Aside from Legos and playing outside, this boy is an avid fan of messing around on the computer and penguins as well. When this first grader gets to see his beloved birds in the wild early next month he will be in Antarctica where he will see them waddle on the ice and feed their newly hatched chicks. There will be an internationally known explorer and filmmaker who will be joining him and his parents on a journey to the Antarctic Peninsula.

Seldom do children his age travel to such an icy continent as this one. This boy is not the only one who is ecstatic for the trip but also his friends. Also coming on the trip are all of his classmates explaining such jubilation. Through an Internet linkup, they will be able to join the expedition without incurring many costs. In fact, students across the country will be able to view live video coverage of the trip.

An accessible site offers live question and answer forums as part of the pilot youth program. To heighten the learning experience, teachers at his school are planning grade level activities that will build on the boy's dispatches. For the first graders they will tackle the weather, geology goes to the fourth graders, and fifth graders get forces in motion.

The family will be engaged in much adventure. Such a trip will be great for the boy who is a nature lover and his mother also said that her role her will be the voice of reason. Just a little motivation can go a long way in helping you achieve your dreams, said the boy.

A webcast is somewhat of an everyday thing. Apart from being the first to ice bike 250 miles across Antarctica and the first American to ski to the South Pole, this explorer will also experience this kind of interaction with children for the first time. Mainly for adults were their trips there since 1999 which included pursuits that were scientific in nature plus extreme skiing. With every trip that he took, he acquired much knowledge that he wanted to share with the children who were the best recipients. Deciding on the kids' program was done early last year.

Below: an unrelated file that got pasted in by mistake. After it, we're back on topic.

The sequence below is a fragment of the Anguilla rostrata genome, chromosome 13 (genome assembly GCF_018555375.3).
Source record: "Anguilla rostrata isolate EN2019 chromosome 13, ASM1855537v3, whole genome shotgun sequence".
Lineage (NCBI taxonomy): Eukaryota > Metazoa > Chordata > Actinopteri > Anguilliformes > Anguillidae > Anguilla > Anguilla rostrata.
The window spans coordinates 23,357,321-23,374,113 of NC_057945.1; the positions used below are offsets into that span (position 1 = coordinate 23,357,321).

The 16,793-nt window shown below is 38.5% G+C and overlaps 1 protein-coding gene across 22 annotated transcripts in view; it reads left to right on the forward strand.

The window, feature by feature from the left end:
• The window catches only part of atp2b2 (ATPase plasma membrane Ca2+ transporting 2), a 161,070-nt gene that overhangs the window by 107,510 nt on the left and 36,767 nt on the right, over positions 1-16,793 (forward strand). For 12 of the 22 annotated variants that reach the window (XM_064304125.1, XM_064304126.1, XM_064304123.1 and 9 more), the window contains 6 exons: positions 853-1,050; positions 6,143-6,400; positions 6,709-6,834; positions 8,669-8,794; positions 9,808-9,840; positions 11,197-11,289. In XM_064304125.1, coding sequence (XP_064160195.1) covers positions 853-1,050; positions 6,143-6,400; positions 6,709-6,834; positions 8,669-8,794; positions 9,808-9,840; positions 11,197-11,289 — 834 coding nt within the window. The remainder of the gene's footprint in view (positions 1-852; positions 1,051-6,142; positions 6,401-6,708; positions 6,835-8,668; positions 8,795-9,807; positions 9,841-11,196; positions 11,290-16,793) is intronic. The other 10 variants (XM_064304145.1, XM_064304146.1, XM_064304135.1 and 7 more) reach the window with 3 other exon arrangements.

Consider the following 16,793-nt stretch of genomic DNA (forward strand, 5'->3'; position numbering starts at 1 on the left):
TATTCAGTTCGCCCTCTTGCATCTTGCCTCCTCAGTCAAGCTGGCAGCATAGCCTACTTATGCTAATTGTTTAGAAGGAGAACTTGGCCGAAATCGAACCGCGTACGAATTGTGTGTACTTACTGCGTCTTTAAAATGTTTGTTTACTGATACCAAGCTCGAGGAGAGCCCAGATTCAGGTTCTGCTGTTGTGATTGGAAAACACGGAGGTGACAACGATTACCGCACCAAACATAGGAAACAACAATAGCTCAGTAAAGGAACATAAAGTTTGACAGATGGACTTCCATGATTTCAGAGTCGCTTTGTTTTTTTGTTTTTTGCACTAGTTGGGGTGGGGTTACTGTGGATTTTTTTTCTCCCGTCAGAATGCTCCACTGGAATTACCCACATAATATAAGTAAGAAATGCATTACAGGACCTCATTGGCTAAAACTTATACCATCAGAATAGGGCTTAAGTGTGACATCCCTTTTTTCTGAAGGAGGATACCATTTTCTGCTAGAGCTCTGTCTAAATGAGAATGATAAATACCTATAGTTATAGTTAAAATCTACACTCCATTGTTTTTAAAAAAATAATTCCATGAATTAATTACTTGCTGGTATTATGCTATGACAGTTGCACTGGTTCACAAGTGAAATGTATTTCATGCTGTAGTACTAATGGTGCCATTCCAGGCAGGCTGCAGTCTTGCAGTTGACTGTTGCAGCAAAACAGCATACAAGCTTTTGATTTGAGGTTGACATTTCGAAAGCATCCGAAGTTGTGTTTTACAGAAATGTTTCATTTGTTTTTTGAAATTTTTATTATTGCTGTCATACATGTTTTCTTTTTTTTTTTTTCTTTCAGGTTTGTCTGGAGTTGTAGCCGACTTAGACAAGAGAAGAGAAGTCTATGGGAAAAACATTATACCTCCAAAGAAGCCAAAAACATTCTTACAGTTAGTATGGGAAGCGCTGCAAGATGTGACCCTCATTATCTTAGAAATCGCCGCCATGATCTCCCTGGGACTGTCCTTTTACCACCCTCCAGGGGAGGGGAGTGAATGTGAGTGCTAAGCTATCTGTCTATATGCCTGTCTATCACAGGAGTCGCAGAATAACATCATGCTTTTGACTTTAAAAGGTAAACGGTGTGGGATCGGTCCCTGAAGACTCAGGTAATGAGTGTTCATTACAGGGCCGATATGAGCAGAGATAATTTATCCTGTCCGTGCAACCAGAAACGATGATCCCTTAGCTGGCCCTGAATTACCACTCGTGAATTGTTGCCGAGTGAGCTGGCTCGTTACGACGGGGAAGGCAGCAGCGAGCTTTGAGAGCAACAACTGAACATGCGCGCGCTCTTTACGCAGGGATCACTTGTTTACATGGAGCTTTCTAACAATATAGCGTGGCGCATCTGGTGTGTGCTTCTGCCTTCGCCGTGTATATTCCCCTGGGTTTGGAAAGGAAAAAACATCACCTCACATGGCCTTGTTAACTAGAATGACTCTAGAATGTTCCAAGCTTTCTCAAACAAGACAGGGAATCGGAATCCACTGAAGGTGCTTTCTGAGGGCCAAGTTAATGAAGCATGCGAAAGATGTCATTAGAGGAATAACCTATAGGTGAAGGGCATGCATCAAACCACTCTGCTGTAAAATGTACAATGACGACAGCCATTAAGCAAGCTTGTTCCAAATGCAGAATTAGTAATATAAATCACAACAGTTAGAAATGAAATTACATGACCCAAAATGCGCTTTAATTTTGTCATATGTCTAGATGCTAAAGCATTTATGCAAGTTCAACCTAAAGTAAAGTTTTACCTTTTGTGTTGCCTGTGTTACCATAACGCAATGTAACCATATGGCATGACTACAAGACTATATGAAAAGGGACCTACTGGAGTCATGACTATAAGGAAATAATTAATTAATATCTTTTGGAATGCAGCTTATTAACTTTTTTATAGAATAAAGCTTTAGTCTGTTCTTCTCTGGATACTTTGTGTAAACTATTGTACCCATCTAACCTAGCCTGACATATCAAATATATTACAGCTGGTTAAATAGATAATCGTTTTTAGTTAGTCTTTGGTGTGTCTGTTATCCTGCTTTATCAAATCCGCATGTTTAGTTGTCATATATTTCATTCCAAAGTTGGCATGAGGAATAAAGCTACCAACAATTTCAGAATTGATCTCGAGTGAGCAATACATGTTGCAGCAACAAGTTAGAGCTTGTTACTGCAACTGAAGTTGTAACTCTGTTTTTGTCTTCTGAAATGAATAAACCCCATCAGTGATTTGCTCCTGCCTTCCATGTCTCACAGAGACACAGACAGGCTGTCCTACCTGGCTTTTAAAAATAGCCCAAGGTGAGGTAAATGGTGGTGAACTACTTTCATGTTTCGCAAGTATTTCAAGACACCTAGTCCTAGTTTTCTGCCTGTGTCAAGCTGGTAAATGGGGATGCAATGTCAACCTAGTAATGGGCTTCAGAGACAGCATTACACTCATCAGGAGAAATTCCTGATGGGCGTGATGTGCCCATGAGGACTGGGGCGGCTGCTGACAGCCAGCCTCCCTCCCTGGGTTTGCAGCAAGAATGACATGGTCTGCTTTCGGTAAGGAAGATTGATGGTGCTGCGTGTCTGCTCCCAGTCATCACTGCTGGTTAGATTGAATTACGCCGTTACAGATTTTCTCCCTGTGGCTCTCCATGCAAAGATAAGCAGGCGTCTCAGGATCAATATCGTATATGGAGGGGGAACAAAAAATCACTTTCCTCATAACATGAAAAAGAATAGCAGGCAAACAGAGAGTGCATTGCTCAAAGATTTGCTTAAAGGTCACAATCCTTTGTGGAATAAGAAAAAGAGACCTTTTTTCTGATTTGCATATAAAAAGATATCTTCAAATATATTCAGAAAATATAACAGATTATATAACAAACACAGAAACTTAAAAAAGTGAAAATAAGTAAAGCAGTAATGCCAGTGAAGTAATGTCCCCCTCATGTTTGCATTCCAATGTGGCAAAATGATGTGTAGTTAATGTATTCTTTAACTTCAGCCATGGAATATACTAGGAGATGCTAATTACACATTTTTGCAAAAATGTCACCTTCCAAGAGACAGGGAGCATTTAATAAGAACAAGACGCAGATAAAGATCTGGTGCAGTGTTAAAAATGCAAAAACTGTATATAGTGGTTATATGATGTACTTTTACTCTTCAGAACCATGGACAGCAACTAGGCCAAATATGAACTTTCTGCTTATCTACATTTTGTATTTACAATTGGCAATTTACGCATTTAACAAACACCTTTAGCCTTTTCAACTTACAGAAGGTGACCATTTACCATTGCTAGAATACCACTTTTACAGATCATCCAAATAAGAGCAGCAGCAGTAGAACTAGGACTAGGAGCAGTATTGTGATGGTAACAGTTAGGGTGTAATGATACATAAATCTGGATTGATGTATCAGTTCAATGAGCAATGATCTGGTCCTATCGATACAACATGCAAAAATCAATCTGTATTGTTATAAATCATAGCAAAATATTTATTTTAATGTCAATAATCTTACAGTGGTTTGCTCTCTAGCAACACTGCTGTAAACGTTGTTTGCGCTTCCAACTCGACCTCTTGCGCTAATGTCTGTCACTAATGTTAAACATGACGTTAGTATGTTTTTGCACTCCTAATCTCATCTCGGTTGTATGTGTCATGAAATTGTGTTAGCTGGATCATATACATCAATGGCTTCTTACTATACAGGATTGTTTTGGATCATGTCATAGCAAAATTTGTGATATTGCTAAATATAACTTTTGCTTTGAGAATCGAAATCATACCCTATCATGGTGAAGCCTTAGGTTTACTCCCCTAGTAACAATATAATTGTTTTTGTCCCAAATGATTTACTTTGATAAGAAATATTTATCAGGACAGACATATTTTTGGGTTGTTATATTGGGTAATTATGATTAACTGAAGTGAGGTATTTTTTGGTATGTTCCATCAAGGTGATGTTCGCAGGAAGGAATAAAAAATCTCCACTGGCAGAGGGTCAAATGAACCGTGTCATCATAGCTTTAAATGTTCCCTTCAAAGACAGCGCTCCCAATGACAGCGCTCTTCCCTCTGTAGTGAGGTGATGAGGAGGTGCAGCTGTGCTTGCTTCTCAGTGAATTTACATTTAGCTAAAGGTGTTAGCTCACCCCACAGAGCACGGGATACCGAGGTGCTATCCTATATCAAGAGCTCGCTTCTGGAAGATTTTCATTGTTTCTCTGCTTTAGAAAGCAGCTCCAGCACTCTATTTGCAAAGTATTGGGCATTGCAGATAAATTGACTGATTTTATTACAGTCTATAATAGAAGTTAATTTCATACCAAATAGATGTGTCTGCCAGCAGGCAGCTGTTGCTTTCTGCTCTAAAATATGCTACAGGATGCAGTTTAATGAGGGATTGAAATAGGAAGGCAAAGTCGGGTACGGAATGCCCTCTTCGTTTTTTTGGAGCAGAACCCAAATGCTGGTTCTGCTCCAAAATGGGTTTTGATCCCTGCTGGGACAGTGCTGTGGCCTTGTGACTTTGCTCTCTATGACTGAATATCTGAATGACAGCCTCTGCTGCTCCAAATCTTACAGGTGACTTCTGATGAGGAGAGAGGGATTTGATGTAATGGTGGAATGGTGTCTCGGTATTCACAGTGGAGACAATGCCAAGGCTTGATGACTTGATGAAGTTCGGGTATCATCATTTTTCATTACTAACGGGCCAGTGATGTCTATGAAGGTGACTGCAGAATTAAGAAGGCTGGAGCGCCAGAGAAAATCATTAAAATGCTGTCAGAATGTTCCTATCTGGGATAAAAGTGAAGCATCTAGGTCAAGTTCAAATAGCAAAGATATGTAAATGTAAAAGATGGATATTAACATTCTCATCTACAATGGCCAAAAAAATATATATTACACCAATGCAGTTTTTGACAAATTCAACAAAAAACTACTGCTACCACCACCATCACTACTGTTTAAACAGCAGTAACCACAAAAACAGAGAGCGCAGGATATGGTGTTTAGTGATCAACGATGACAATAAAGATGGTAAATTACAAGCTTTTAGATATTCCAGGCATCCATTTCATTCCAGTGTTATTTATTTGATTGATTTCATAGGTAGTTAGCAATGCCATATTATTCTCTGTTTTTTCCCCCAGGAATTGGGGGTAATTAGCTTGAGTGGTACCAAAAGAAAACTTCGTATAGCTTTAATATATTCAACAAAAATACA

The timing couldn't be better as Antarctica possibly because of the March of the Penguins movie has become the new hot destination for adventure. You could say that fate brought the boy's mother and the explorer together. Hearing about his website from a mutual friend was the way that she regained contact with the 42 year old explorer with whom she attended a local university some years ago.

After the boy made his first live dispatch in the starting point of Buenos Aires, Argentina the 14 day expedition went to the south. They and travelers originating from Toronto boarded a 100 passenger cruise ship that went through the Drake Passage and the Antarctic Peninsula. You could say that the 600 mile, 30 hour ride could have been the most perilous part of their entire journey due to extreme sea weather.

It was in crossing the Drake Passage that they were able to witness dolphins, elephant seals, and whales. Once the vessel reaches the peninsula, the group will embark on rubber boats and visit beaches and bays that are inaccessible at other times of the year due to ice. Besides visiting scientific research stations, they will also visit a number of penguin rookeries. The location of the colony of emperor penguins, made famous in the March of the Penguins and is the largest among the 17 species of penguins in Antarctica, is also known by the explorer.

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